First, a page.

The speaker argued that Hutchinson’s whole corpus is in effect a long autobiography—rather like Boswell’s Johnson is an interlude in Boswell’s autobiography. Lucy Hutchinson was creating herself through this delineation, discovering who she was.
Lucy Hutchinson (1620-?76)
The second paper was useful. The speaker suggested that if you read through the scandalous memoirs of the 18th century, you discover a number of repeating patterns and characteristics. She labelled the memoirs as a group female appeals, and described these features. I am not beginning to doing justice to this one by this summary; I include only a synopsis of some of what was said:
They are first-person narratives about a woman whose actions or thoughts in life have led to loss, displacement, and distress for her. They are written by herself and self-published. The losses include chastity, status, financial loss, having to go to court and endure legal battles, loss of home, children, liberty, security, place, country. Unable to obtain redress, she is forced to write. The memoir is a public appeal for financial assistance and justification of the self. She needs help against her enemies.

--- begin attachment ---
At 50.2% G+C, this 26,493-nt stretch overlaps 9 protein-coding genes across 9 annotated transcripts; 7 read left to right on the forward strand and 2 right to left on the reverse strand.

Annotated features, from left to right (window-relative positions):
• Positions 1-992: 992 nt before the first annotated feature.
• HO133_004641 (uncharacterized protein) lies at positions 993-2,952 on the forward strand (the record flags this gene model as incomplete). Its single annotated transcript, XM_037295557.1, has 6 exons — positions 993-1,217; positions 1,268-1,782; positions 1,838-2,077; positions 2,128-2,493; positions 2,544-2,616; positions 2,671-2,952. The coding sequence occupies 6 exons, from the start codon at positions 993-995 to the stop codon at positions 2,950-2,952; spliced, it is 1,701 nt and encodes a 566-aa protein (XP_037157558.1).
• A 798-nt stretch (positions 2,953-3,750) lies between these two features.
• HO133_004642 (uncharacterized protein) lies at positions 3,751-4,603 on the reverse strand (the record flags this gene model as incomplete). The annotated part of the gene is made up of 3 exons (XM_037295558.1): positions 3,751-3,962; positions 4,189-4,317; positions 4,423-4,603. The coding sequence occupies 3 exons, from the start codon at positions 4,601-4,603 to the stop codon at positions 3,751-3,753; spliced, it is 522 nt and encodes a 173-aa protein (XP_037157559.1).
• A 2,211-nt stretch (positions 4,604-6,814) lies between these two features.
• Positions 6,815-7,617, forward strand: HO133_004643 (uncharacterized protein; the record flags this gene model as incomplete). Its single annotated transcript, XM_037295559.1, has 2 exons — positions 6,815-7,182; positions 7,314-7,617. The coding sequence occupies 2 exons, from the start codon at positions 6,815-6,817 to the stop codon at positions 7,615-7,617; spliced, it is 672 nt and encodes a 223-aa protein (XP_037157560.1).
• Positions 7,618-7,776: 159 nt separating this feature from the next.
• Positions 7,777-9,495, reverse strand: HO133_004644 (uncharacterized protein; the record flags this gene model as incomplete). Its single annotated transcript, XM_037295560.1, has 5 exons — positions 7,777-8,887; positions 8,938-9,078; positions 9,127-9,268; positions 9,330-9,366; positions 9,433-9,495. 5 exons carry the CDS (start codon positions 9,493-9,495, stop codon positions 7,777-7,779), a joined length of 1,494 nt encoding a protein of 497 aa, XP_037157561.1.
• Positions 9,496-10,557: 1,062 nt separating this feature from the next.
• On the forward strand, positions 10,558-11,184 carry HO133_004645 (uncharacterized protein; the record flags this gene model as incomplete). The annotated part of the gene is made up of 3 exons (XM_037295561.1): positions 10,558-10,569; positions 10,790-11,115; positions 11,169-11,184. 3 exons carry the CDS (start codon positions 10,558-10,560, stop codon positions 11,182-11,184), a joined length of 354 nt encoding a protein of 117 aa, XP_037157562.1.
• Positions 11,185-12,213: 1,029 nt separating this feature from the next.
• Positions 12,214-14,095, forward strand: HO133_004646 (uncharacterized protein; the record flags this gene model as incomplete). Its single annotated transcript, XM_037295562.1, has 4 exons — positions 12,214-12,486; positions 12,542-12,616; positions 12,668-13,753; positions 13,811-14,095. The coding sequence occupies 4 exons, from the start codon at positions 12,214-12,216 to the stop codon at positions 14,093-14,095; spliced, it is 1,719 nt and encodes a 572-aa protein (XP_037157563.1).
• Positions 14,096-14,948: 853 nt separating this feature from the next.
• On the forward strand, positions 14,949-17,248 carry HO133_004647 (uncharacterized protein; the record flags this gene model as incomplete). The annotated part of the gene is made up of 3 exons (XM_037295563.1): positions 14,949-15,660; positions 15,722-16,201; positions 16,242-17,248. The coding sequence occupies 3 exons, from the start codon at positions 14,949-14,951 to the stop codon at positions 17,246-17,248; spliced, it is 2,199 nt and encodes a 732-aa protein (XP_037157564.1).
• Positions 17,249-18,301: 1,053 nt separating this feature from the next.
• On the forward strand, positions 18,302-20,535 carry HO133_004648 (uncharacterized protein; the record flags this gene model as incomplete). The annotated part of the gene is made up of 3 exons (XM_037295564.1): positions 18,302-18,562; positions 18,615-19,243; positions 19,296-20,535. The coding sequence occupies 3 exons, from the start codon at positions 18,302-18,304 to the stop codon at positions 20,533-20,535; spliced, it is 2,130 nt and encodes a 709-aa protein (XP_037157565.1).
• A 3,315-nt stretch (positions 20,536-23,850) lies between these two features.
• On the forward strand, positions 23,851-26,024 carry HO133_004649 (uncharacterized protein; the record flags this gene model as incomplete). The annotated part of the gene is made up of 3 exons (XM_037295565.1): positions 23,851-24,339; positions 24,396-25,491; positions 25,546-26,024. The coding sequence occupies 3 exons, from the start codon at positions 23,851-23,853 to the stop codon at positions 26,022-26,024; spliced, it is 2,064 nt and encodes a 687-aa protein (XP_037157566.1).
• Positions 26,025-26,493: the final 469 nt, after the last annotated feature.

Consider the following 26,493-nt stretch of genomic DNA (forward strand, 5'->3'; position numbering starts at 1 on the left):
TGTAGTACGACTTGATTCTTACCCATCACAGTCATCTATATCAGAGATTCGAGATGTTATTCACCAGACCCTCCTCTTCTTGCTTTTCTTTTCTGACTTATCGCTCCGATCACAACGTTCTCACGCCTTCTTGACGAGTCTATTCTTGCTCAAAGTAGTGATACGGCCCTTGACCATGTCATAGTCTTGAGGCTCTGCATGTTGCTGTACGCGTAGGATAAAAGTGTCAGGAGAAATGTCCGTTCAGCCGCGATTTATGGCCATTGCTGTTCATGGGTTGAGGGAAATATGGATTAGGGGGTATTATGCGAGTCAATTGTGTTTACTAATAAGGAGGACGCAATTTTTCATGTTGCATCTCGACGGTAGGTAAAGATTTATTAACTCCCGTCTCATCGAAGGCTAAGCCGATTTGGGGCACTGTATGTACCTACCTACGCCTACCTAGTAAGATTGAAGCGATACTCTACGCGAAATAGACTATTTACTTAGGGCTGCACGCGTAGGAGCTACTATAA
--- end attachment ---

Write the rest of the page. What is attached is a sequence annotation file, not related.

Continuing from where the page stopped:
The process of appeal becomes part of the story. The writer usually says she has had much trouble publishing it.
The book is a vindication of her character. She refutes specific scandal and libels, and challenges the maxim that loss of chastity means the woman has become worthless. She usually says that circumstances led to her doing what she had to do.
The book functions as a prosecutor. She reveals the systems which oppress her. She must expose some of the characteristics of the system to censure it. She often reveals the cruelty and harshness of other women to her.
The books function socially to render laws and circumstances concrete. They show how these work out in reality and particulars. They are memoirs; they appeal to the reader for a solution; she situates herself in society. They are presented as truth.